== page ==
StudentKeys helps students incorporate study strategies that work the best for their personality and learning style. Our assessments help identify innate learning and thinking strengths so that students can make the best use of their study time.
Improving motivation and communication
With StudentKeys, students can identify their values system and understand how ethics, ideals, principles, and deeply-held beliefs unconsciously influence many of the choices they make every day. Students who understand how they are individually motivated by values are better able to recognize their strengths and limitations in certain social, academic, and professional areas. Likewise, educators who pay attention their student’s unique values styles can target incentives to individual preferences therefore increasing motivation. StudentKeys also helps students appreciate why they do not see eye to eye with parents, peers, and professors as a result of conflicting values styles.
Increasing retention rates
Retention issues have become increasingly important in higher education since the 1980’s when college retention rates began to decline. Since then, schools have put an increasing amount of emphasis upon student retention and dropout prevention. Considering that approximately 40% of students leave higher education without getting a degree, the emphasis is well put.
More than half of all students who withdraw from college do so at the end of the freshman year. As a result, the first year continues to be a vital time in a college student’s academic experience. During the first year, it is imperative to integrate students both academically and socially. Dr. Vincent Tinto, a popular retention theorist, made academic and social integration a central theme in his retention model. After studying and distinguishing many reasons for student departure, he found that students need academic integration to feel a sense of personal fulfillment that exists independently from their grades. He also found that to increase the likelihood of retention, students need to gain a sense of social integration not only with peers, but with educators and staff as well. Through StudentKeys, students can better academically and socially integrate into the college environment, thus finding the sense of community and self that they need in order to continue through their program of study.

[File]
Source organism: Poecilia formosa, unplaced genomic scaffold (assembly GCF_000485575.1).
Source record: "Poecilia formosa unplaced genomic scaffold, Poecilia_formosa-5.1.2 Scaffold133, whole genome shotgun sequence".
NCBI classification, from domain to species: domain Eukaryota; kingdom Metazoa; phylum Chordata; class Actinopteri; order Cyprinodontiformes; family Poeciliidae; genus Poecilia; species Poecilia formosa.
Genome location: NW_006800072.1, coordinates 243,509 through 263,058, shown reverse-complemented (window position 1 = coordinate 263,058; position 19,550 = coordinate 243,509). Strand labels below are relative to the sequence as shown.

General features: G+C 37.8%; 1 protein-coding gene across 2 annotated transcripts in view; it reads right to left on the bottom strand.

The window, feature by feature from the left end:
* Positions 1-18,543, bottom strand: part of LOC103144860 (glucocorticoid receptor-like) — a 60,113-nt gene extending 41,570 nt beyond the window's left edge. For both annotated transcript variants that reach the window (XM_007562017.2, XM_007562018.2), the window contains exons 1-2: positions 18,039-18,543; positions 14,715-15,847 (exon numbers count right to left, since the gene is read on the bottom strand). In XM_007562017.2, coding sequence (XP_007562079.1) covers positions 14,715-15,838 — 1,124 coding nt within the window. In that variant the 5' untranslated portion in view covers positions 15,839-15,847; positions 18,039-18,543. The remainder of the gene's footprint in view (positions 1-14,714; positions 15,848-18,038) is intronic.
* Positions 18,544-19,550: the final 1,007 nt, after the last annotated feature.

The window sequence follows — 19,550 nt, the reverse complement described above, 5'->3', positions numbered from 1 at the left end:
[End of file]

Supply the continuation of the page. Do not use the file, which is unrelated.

Helping with freshman orientation
StudentKeys assessments were originally designed to be a significant part of freshman orientation programs, used as a tool to help students with their transition to college life. These workbooks are often used during orientation week, or by advisors in residence halls to academically and socially integrate students in the first year by helping them identify their natural learning and communicating styles.
To determine their impact upon first-year student success and retention, the StudentKeys workbooks were used in an empirical study at Eastern University (formerly Eastern College) under the direction of Dr. Laurie Schreiner. The study was undertaken to measure retention and acclimation effectiveness of the Student Keys program on incoming students. This study was part of a larger project, “CCCU Quality Retention Project”, in which 79 member schools joined together in a five-year, collaborative research project focusing upon improving the quality of the educational experience so that a higher percentage of students graduate. The study found students who participated in the StudentKeys program achieved higher GPA’s in their first semester of college. Secondly, students who participated in Student Keys were also retained at a higher rate than the non-participants (71.1% vs. 65.3%).